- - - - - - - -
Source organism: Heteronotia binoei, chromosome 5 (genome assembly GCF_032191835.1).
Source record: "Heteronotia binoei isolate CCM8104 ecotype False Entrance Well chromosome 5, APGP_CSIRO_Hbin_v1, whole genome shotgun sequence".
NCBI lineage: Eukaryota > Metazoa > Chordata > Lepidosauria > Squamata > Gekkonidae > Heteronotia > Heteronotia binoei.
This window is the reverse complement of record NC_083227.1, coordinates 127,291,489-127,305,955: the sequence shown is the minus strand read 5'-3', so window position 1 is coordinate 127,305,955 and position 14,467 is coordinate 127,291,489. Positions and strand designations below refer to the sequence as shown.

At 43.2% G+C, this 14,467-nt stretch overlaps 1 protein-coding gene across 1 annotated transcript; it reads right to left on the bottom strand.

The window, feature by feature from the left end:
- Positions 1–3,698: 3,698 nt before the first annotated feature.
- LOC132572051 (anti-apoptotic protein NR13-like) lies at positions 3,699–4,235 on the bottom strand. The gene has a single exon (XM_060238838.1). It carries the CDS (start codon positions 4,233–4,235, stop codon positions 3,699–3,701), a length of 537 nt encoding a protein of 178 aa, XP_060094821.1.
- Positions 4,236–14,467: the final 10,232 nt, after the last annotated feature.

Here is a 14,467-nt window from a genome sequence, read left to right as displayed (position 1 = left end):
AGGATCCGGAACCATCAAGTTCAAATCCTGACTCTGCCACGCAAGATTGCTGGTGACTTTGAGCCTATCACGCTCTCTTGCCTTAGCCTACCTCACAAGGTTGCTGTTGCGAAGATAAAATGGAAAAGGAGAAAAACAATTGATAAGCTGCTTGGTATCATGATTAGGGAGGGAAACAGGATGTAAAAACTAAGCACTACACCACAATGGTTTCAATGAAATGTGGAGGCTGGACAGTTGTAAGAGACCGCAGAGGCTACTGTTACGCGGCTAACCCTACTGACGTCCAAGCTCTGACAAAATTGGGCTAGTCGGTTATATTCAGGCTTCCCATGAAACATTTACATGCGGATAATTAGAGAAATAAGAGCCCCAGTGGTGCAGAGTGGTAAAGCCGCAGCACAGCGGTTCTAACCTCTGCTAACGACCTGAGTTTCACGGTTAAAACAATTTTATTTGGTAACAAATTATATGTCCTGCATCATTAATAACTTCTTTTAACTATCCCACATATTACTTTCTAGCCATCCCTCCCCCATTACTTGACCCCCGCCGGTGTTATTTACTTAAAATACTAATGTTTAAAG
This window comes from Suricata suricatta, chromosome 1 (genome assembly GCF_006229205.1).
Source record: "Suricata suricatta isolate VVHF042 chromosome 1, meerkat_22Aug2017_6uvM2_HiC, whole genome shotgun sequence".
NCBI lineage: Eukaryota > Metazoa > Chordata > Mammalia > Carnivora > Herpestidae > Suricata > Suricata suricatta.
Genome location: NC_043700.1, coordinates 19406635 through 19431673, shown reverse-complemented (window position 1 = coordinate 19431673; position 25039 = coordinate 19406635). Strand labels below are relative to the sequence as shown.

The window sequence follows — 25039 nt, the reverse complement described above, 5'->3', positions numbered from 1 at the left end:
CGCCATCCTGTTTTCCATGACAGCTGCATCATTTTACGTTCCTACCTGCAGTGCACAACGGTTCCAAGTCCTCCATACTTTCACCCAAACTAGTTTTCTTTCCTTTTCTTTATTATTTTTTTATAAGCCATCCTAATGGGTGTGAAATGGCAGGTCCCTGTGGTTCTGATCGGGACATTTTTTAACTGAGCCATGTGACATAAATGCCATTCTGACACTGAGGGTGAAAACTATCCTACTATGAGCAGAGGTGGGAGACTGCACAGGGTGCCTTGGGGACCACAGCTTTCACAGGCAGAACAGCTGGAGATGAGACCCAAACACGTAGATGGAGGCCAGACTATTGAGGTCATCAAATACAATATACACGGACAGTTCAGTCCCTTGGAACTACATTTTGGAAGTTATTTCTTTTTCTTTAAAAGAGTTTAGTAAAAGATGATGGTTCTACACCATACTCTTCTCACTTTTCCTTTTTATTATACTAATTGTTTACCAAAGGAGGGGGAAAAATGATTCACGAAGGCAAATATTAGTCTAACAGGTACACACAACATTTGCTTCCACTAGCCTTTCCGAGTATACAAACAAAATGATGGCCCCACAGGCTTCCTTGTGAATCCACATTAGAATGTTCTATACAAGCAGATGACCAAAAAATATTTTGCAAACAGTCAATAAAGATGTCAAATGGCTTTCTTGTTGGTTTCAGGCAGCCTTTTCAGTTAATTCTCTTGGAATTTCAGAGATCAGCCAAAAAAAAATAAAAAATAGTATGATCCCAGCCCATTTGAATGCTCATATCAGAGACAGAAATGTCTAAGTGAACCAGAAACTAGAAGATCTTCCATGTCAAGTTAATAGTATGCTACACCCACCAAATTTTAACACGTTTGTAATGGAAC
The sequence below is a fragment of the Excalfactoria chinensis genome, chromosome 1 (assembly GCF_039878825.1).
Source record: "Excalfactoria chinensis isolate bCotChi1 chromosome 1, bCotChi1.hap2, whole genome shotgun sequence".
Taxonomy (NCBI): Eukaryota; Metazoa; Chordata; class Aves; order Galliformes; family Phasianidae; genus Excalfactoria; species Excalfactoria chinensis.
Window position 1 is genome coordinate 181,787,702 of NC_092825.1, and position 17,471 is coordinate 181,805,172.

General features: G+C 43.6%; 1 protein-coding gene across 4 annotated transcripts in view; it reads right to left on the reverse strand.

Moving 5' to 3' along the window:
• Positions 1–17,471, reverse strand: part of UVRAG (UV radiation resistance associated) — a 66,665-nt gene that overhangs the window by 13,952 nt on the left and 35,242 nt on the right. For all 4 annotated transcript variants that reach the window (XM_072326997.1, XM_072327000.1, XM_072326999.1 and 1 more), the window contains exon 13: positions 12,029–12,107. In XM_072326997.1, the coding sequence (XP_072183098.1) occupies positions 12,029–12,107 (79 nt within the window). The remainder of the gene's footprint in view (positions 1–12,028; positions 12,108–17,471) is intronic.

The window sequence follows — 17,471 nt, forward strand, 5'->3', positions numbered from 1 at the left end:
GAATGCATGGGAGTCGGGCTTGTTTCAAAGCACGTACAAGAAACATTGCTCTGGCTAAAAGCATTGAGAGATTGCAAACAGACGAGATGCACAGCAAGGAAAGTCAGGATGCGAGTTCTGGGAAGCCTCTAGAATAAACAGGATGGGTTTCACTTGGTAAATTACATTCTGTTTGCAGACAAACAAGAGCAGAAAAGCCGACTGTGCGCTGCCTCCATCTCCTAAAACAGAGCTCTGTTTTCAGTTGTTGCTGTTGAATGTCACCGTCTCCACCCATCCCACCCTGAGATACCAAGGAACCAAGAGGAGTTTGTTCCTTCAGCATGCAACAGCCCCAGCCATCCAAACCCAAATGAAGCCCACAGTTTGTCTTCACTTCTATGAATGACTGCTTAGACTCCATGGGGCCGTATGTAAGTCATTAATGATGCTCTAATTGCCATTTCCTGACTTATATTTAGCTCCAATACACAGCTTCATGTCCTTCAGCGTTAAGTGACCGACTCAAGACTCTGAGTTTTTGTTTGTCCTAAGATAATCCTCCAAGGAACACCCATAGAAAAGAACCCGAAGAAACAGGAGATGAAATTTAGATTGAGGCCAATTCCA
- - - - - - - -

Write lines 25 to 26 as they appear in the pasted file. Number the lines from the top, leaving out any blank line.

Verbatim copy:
The window sequence follows — 17,471 nt, forward strand, 5'->3', positions numbered from 1 at the left end:
GAATGCATGGGAGTCGGGCTTGTTTCAAAGCACGTACAAGAAACATTGCTCTGGCTAAAAGCATTGAGAGATTGCAAACAGACGAGATGCACAGCAAGGAAAGTCAGGATGCGAGTTCTGGGAAGCCTCTAGAATAAACAGGATGGGTTTCACTTGGTAAATTACATTCTGTTTGCAGACAAACAAGAGCAGAAAAGCCGACTGTGCGCTGCCTCCATCTCCTAAAACAGAGCTCTGTTTTCAGTTGTTGCTGTTGAATGTCACCGTCTCCACCCATCCCACCCTGAGATACCAAGGAACCAAGAGGAGTTTGTTCCTTCAGCATGCAACAGCCCCAGCCATCCAAACCCAAATGAAGCCCACAGTTTGTCTTCACTTCTATGAATGACTGCTTAGACTCCATGGGGCCGTATGTAAGTCATTAATGATGCTCTAATTGCCATTTCCTGACTTATATTTAGCTCCAATACACAGCTTCATGTCCTTCAGCGTTAAGTGACCGACTCAAGACTCTGAGTTTTTGTTTGTCCTAAGATAATCCTCCAAGGAACACCCATAGAAAAGAACCCGAAGAAACAGGAGATGAAATTTAGATTGAGGCCAATTCCA